Sometime last August, when the 2023 MLB schedule was announced, I circled this weekend’s series between the Mets and Angels at New York’s Citi Field as one that I had to be at, somehow. After all, I was fortunate and solvent enough to attend all three games that the teams played at Angels Stadium in 2022, a weekend series that actually ended with seats behind home plate with a longtime friend. At that time, the Angels were struggling, but the Mets were on their way to 101 wins and a post-season berth that at that point looked like it would be a deep run into October. The Mets won two of three, the middle game a loss that a new friend who lives and dies with the Angels was thrilled to see, as he hadn’t gotten to see his beloved Angels much in recent years between work and pandemic concerns. From my vantage point, that was three wins.
And truth be told, I’m as big a booster of Angels megastar Shohei Ohtani as anyone, ever since I went to my first Angels game in several years early in the still socially distanced 2021 schedule where a sudden chill took over a late afternoon makeup game for an earlier game I had tickets for that needed to be made up as part of a seven inning doubleheader. The shortened game was a first for me, the Angels won, and the team literally gave me a leftover Ohtani blanket to warm my bare legs as a thank you for my support. I had hoped if I could find a way to the New York area this weekend I might even have a chance to see Ohtani pitch, which is still on my bucket list.
Well, as any Angels or Mets fan will tell you, things have changed. Both teams collapsed over the summer, both are all but mathematically eliminated from post-season contention. Ohtani had to have several rotation appearances moved around by weather and potential injury concerns of late, so he wouldn’t have pitched against the Mets this weekend anyhow; his most recent start happened Wednesday afternoon in a Hurricane Hillary makeup game against Cincinnati. When, as CBS SPORTS’ R.J. Anderson reported, the worst possible outcome ensued:
(T)wo-way phenom Shohei Ohtani departed his start Wednesday against the Cincinnati Reds alongside a trainer with what the team called “arm fatigue.” Hours later, Angels general manager Perry Minasian told reporters that Ohtani has a tear in his UCL and will not pitch the remainder of the 2023 MLB season. Minasian said it was not yet known whether surgery will be necessary for Ohtani.
Ohtani will at least be able to finish the 2023 season as the Angels’ DH, and plans to be in uniform in New York this weekend. He did hit his 44th home run in Wednesday’s nightcap loss to the Reds, and enters just three home runs short of the team record set by Troy Glaus in 2000. He also could be one of a handful of major leaguers this year who will hit .300.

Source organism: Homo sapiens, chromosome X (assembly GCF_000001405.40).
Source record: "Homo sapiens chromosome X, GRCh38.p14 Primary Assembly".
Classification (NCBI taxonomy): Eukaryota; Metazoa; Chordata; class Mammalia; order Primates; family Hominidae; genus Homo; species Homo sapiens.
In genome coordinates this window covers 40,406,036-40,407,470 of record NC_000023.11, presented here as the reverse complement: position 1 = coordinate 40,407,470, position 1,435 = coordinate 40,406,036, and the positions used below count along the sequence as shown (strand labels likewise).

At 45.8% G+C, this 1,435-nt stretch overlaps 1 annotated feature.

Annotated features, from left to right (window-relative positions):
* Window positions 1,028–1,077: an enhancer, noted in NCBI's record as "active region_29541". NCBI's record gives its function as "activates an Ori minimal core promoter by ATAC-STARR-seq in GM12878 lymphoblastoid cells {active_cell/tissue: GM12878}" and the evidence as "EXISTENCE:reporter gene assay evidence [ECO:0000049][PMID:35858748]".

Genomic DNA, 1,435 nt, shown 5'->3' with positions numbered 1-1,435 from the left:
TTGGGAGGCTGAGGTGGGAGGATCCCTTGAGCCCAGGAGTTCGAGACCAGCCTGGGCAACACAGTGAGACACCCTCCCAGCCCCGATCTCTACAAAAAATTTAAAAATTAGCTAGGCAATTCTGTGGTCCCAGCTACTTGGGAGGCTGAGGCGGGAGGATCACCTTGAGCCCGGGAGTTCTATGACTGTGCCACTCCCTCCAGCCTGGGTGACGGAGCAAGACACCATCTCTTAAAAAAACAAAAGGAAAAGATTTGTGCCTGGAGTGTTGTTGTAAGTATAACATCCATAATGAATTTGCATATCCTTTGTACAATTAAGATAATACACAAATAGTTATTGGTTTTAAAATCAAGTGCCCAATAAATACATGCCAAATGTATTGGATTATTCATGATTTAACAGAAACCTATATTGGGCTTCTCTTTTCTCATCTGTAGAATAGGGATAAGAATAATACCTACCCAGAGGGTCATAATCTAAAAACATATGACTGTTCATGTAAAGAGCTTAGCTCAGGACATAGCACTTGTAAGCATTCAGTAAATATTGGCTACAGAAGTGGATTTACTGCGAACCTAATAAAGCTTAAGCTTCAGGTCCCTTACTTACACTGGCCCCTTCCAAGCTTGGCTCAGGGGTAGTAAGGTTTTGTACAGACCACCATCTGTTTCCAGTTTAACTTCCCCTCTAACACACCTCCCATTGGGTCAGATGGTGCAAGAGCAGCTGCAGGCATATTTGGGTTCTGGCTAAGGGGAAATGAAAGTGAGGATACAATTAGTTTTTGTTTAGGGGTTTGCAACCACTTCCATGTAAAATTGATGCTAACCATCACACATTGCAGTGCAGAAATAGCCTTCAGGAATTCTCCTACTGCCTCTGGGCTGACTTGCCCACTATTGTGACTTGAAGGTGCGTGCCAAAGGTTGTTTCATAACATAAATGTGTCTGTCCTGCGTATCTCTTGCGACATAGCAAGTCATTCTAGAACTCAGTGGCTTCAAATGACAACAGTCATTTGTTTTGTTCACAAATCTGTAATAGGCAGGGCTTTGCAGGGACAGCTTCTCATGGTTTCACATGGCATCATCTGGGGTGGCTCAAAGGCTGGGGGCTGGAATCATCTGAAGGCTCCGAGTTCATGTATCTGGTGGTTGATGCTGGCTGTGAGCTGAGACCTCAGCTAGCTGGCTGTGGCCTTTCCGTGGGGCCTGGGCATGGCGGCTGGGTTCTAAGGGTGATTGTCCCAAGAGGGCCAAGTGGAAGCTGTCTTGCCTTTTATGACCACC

But as the possibility of his free agency looms, one that looms all the more dire for Angels fans after they elected not to trade him at the end of last month in what has turned out to be a mistaken quest for a post-season berth, the question that now clouds the on-field action is: how much will that UCL injury cost him financially, and who has the huevos to still take the risk?
THE ATHLETIC’s Cody Stavenhagen and Sam Blum pondered this at length in a piece that dropped yesterday, and raised these concerns to the surface:
How committed is Ohtani to remaining a two-way player?
Ohtani has yet to speak publicly since the UCL tear, but history tells us he’s likely to do everything in his power to continue both pitching and hitting. Ohtani once desired to come to the big leagues out of high school. Had that happened, he might never have become the two-way player we know today. Ohtani ultimately stayed in Japan and thrived as a pitcher and hitter with the Nippon-Ham Fighters.
Can he hit in 2024 and still rehab his elbow?
If Ohtani really does want to keep pitching at his best, then he’d likely be rolling the dice if he decides to try to hit in 2024.
A presumptive second Tommy John surgery is a bit of a dice roll to begin with. But hitting in 2024, even just as a DH, and veering off the prescribed routine for rehab, could lessen the odds he gets back to his full form as a pitcher as he wants to. The operative word becomes “risk.”
How does this impact Ohtani’s free-agent market?
This is the million … err, $800 million … question. The first point here: Even if Ohtani is only a hitter, he would still be the most desirable free agent in this offseason’s class. This is a player who has 44 home runs and an overall offensive output that ranks 81 percent above league average. He could be in for a massive payday even if he is only half the player we have come to know. The Athletic’s Ken Rosenthal wrote Ohtani could still be worth $500 million as a hitter alone.
And ironically, with the Mets having crashed and burned so dramatically this year, and with glaring holes in their pitching rotation as well as a need for a power bat to either complement or replace current top threat Pete Alonso, they remain as one of the primary potential destinations for Ohtani. But to justify that kind of cost even for the seemingly limitless Steve Cohen, the Mets’ uberfan/owner, Ohtani needs to prove he’s capable of hitting in Citi Field enough to make up for the likelihood that, at best, his ability to help as a pitcher is a ways’ off, if not a non-starter.
So it will at least be a weekend series worth watching for Ohtani’s at-bats, as well as the crowd’s reaction. For as nice a guy as D.J. Stewart is and for as beloved as Alonso is, I have a hunch that the loudest cheers for a home run will occur if Shohei belts one out.
I’ll, of course, be merely watching from home. Travel? Surely, you jest? A tank of gas is beyond my current capabilities.
Moral of this musing: Don’t be too eager to make long-term plans.
Wonder if my namesake Mr. Cohen is pondering similarly?